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infant using one arm over the other

post #1 of 10
Thread Starter 
My DS3 is almost 5 months old and I have noticed he tends to use his right arm much more than his left. He can use his left arm but it seems he does prefer his right and he seems to kind of reach and grab with his right, but with his left he kind of puts it out there and bats most of the time when he does use it. He does open his left hand, he just doesn't seem to use it yet as much as his right hand. He also chews mainly on his right hand, but will occasionally get his left up there to chew.

He was a 34-week preemie with brief CPAP needed for breathing difficulty and about a week to 10 days of jaundice, a week of digestive difficulty/TPN due to his digestive system not functioning properly but then was a "feeder and grower" spending three weeks total in the NICU.

Would this be of concern at this point? He does seem developmentally on target otherwise - smiles, bears some weight on his feet, etc. He does have some reflux but overall is a happy little guy.

I have seen that early "handedness" can be an early indication of CP. I do tend to overanalyze a bit since my older two are autistic and I tend to be a bit over-paranoid with any "symptoms" of anything - I figured I'd ask here before I ask our ped at his next appointment. I'd love to be told I'm paranoid and to just relax ...

TIA!
post #2 of 10
I have no experience w/preemies, but my dd has shown right-handedness for at least the last couple of months (she is 5 and 1/2 months). She can grab with her left, but always starts with the right. I have noticed, though that she is using her left more and more in the last couple of weeks.

I don't know if that is reassuring or not. It was hard to tell from your post just how marked is the difference between left and right for your babe. With my dd, it is obvious to me because I'm Mama, but noone else would probably notice. I'm not worried. She just seems to be right handed!
post #3 of 10
I would be slightly concerned but he is still just learning to reach and grab for toys to begin with. I'd watch it, mention it at his next check-up and keep it in the back of your mind as something to pursue if the problem doesn't get better by say 9mos.
post #4 of 10
I have the same thing going on with my 2 month old except he grabs things with his left hand. I figure he's just left-handed That might change, though, because he's so little.
post #5 of 10
Our daughter was born early and also favored one arm. She's 13 months now, and it's straightened itself out. There were a few weeks I was worried about it, but then she suddenly started using it normally.
post #6 of 10
My foster daughter has this problem. She's 6mo now and the fact that she's unable to sit in tripod position (leaning forward on her arms) without falling to the left (her weak arm) is a significant concern. She sounds like she MIGHT be using it more than your dc at this point, but she also has a month on yours. Hers has been determined to be neurological in nature, but with Early Intervention therapy it is predicted that she'll be fine by 2yo. She was evaluated at 4mo and sounded alot like what you're describing.

You might want to call your birth-to-three or Early Intervention. The evaluation is free and they have to have more than just a "little" delay to qualify for services. If there is a problem, best to get a jump on it.
post #7 of 10
DD2 showed early handedness and for her it turned out to be the result of an in-utero stroke. The scope of her sidedness became much more apparent in her trunk and lower extremities when she moved to sitting and creeping. At almost 2, she is in PT/OT as it has manifested in subtle gross motor delays.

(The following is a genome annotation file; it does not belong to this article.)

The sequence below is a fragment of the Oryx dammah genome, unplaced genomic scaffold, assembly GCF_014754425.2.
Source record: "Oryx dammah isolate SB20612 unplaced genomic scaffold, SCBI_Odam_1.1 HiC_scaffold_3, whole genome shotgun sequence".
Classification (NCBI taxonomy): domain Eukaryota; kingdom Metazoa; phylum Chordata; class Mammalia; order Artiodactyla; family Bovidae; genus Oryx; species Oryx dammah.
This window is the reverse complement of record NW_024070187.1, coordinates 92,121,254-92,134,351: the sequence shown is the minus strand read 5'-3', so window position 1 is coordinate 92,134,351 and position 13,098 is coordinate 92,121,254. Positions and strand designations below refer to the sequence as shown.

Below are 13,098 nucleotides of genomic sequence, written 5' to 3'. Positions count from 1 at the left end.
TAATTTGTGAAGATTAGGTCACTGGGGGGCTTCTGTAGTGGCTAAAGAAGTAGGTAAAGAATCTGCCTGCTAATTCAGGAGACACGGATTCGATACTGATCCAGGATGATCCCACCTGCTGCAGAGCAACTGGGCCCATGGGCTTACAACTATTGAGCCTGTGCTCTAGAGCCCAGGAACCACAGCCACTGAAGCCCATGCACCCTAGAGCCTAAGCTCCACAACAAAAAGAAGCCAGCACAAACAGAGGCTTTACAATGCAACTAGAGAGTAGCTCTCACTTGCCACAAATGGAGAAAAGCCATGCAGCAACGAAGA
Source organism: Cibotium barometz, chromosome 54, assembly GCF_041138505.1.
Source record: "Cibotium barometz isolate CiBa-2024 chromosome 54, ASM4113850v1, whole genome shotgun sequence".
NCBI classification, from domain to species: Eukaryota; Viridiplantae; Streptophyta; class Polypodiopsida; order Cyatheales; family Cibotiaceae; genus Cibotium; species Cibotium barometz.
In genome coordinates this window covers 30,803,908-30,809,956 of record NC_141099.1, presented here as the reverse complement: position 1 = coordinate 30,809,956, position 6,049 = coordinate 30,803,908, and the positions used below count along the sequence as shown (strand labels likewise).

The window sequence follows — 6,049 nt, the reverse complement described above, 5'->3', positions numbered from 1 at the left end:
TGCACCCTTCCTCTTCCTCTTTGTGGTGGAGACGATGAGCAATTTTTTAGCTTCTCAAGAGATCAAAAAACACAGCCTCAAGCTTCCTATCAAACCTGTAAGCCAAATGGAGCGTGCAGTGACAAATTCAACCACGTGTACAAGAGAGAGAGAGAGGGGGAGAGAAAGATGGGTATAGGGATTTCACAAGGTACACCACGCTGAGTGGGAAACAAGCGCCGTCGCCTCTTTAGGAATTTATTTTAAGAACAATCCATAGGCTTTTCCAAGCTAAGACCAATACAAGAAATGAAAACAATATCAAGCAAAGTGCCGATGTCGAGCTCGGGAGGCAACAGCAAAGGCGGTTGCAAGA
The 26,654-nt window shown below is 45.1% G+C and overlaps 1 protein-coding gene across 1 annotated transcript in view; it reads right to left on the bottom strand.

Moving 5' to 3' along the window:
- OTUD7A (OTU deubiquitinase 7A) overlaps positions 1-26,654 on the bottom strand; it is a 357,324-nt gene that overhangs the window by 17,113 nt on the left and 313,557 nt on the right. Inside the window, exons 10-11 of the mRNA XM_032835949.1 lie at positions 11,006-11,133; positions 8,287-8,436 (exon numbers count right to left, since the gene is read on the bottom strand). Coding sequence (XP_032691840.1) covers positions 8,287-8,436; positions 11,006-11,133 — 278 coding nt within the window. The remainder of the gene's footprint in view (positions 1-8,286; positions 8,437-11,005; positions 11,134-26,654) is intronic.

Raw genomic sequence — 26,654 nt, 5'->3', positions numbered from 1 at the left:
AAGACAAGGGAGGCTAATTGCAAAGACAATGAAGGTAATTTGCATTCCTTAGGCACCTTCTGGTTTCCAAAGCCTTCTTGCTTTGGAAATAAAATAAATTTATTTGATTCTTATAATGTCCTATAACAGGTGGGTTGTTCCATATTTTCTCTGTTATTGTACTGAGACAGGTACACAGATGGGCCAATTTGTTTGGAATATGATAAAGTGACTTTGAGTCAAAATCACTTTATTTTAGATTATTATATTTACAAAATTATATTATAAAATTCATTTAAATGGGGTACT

So just saying that yes, it can be something. I would keep an eye on it as other milestones come up.
post #8 of 10
My ds was EXTREMELY right had dominant he wouldn't do anything with his left at all for a long time. We worked with OT to correct it and just focused on having him play mid-line. After some work he eventually starting playing mid line, it took quite a while though.

We spent many hours bribing him with things specifically meant for his left hand. The ot would also hold his right hand and then hold out a toy/block so he was forced to grab the block with his left hand. It was really hard for him in the begining, we just did short intervals of holding his hand and would let go when he got upset.
post #9 of 10
Thread Starter 
Thanks everyone! I really appreciate all the feedback. I have been trying to entice him into using his left hand more with mixed success. DH thinks I'm off my rocker, but then he also thought that when I first brought up the possibility of DS1 and DS2 as being autistic ... sometimes I really hate when my mamma instincts are correct and that's what bugs me a little more about this. I will watch what he does over the next month or so and call EI for an eval if he doesn't improve. DH is at least willing to work on trying to get him to use his left arm/hand more so we can both be doing that in the meantime.

Thanks again!!!
post #10 of 10
I would always follow my gut feeling and the advice of a really good pediatrician. My daughter also preferred one side, her left, and I noticed nothing - actually had read there were preferred sides in infants. My then new pedi immediately saw that she had Erb's Palsy in her right arm. This is a common birth injury and was not recognized by 3 other pedis. But don't make yourself crazy with CP but every little illness can bring you back to CP.
Just to be on the safe side, I would schedule an appointment with a pediatric neurologist. He/she can tell if there really is a side preference and if yes, find the the cause and suggest therapy. And keep stimulating your baby from the other side. (In our not severe case this stimulation helped to heal the nerve spontanously)
Good luck!
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